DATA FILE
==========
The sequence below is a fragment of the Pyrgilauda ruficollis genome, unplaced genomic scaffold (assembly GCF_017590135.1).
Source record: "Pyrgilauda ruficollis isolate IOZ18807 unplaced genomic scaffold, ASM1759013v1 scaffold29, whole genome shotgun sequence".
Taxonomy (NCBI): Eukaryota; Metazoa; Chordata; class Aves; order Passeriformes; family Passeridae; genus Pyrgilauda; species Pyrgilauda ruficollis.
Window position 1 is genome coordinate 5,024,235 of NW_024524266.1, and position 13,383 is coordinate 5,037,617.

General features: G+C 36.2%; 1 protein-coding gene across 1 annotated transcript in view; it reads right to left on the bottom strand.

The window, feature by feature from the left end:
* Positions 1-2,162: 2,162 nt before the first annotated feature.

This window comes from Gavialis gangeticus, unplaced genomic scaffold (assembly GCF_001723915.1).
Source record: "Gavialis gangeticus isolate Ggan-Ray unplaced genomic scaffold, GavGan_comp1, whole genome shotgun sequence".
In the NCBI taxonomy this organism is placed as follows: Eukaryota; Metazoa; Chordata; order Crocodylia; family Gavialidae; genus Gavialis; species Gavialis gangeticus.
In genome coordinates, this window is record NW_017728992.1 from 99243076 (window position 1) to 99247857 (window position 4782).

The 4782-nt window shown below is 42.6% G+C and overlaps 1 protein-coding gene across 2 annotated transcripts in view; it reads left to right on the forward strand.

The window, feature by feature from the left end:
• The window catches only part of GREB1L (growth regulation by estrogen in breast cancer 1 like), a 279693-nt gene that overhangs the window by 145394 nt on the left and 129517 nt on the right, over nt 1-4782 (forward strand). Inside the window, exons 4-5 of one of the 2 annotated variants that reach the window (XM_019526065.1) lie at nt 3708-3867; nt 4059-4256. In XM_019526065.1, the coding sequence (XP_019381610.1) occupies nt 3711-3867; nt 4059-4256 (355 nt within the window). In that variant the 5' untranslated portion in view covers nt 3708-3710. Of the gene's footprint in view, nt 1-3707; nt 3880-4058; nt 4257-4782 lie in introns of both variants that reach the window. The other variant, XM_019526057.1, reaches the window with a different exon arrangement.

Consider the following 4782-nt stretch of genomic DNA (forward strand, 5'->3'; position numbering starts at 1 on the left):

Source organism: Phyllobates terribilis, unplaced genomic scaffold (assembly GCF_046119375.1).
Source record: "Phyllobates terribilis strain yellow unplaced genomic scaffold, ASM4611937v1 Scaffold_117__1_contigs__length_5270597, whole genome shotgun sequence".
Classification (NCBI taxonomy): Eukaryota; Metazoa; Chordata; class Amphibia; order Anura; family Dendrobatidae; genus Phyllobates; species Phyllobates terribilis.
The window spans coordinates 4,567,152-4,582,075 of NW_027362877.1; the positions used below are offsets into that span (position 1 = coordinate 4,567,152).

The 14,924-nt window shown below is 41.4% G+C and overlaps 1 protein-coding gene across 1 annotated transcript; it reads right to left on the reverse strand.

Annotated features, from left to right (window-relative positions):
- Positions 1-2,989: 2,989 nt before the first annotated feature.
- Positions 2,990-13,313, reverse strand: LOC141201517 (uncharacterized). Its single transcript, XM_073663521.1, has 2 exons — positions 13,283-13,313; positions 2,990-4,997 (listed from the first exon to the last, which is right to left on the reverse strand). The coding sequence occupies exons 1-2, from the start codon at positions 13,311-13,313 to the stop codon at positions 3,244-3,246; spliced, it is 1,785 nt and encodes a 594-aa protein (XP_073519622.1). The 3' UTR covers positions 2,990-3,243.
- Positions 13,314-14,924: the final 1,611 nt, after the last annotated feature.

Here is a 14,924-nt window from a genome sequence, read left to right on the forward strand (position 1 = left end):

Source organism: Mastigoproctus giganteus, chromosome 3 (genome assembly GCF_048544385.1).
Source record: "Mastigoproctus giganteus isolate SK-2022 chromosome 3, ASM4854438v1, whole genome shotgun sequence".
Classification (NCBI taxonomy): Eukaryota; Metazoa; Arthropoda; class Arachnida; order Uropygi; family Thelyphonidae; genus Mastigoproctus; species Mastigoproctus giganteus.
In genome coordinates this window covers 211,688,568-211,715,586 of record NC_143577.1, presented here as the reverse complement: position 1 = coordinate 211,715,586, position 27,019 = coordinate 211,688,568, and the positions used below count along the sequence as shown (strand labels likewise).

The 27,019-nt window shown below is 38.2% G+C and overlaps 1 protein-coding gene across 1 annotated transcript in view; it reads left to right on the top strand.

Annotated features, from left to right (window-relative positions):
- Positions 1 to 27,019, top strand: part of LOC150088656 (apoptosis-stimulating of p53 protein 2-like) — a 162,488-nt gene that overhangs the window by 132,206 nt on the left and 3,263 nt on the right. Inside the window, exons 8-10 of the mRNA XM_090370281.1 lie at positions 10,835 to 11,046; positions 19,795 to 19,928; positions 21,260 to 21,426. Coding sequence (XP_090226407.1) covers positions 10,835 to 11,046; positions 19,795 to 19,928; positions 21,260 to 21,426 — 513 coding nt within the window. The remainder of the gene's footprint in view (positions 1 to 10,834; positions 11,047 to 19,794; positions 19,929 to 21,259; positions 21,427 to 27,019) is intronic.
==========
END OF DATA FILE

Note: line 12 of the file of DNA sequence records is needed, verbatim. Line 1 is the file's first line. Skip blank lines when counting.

The 4782-nt window shown below is 42.6% G+C and overlaps 1 protein-coding gene across 2 annotated transcripts in view; it reads left to right on the forward strand.